A Jaguar Mk VII finishes fourth at the 1952 Monte Carlo Rally
Cecil ward’s amazing third place in 1951’s long and arduous Monte Carlo Rally driving a Mk V proved that Jaguar’s big saloons had what it took to compete at the highest level. The newer Mk VII was a better candidate, though. Marcel Becquart, who had won the 1950 Monte Carlo Rally in a Hotchkiss, approached Jaguar’s competition’s manager, Lofty England, at the Paris Motor Show in autumn 1951 about using a Mk VII for the following year’s Monte. Not wanting to directly take part in the rally, Jaguar declined, although others did use the big saloon, some more successfully than others.
The most famous was Ian Appleyard and his co-driving wife, Pat. But, despite winning the 1950 and 1951 Alpine Rally in their works-prepared XK 120 (NUB 120), they found success on the 1952Monte hard to find. Setting out from Glasgow in their Mk VII (registered PNW7), they encountered harsh weather conditions through central France that hindered their progress, finishing a lowly 53rd.Motor Sport magazine reported in its March 1952 issue, “Ace rally-man Ian Appleyard just couldn’t see his way through the blizzard.” The pair went on to redeem themselves the following year, using the same car to finish second.
Another Mk VII, driven by the British pairing of WH Wadham and WH Waring, fared even worse, scraping in at 156th after getting stuck in ice. They did, however, win the Concours de Confort in the big car class, awarded for both style and luxury.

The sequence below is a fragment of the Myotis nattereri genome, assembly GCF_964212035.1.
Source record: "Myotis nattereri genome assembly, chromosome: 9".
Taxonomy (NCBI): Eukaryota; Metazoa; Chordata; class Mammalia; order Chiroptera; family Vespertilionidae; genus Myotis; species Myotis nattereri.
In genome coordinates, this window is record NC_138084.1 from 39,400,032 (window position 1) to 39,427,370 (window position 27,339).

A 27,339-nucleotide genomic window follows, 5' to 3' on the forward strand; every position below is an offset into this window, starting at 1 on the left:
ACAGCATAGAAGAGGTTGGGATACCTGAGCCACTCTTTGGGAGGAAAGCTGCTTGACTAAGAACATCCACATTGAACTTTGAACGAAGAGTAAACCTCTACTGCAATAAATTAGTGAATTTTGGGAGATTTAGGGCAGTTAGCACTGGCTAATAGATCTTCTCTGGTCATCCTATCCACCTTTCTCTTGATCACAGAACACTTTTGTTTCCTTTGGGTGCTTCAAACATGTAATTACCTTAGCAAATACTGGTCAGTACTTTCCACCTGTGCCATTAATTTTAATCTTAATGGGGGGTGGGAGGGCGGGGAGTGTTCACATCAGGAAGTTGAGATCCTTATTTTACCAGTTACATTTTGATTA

It wasn’t all bad news for Jaguar in the rally, because Frenchman René Cotton finished just off the podium in his own Mk VII. Born on 19 February 1914, in Sainte-Colombe, a few miles south of Lyon in eastern France, Cotton’s first taste of competition was as a downhill skier during the Thirties. He was introduced to motor racing by the French driver Jean-Pierre Wimille, whose wife he had just taught to ski. Cotton’s first motorsport event was the 1950 Dauphine Rally, driving a Citroën Traction Avant. Despite favouring French cars throughout his career, for reasons unknown, he chose a Jaguar Mk VII (registration 5922 Y69) for the 1952 Monte Carlo Rally.
Along with the other South European competitors, Cotton and his co-driver, L Didier, started from Lisbon, in Portugal, meaning that they crossed France’s Massif Central before the terrible weather that hampered the Glasgow group took hold. By reaching the Monte Carlo finish line without picking up any penalty points, Cotton and Didier took a fine fourth place, two ahead of another French-entered Mk VII, that of Jean Heurtaux.
Cotton entered one more event with the Mk VII, the Alpine Rally in July 1952, from which he was forced to retire. He would later race at Le Mans (five times between 1953 and 1959) and start his own team, Ecurie-Paris-Île-de-France, in 1958, before becoming head of Citroën’s competition department five years later. Although Cotton’s fourth place is now a footnote of Jaguar’s long and successful racing history, it proved the Mk VII’s capability, and paved the way for even greater things on the Monte Carlo Rally, culminating with an outright win in 1956 at the hands of an Irish driver, Ronnie Adams.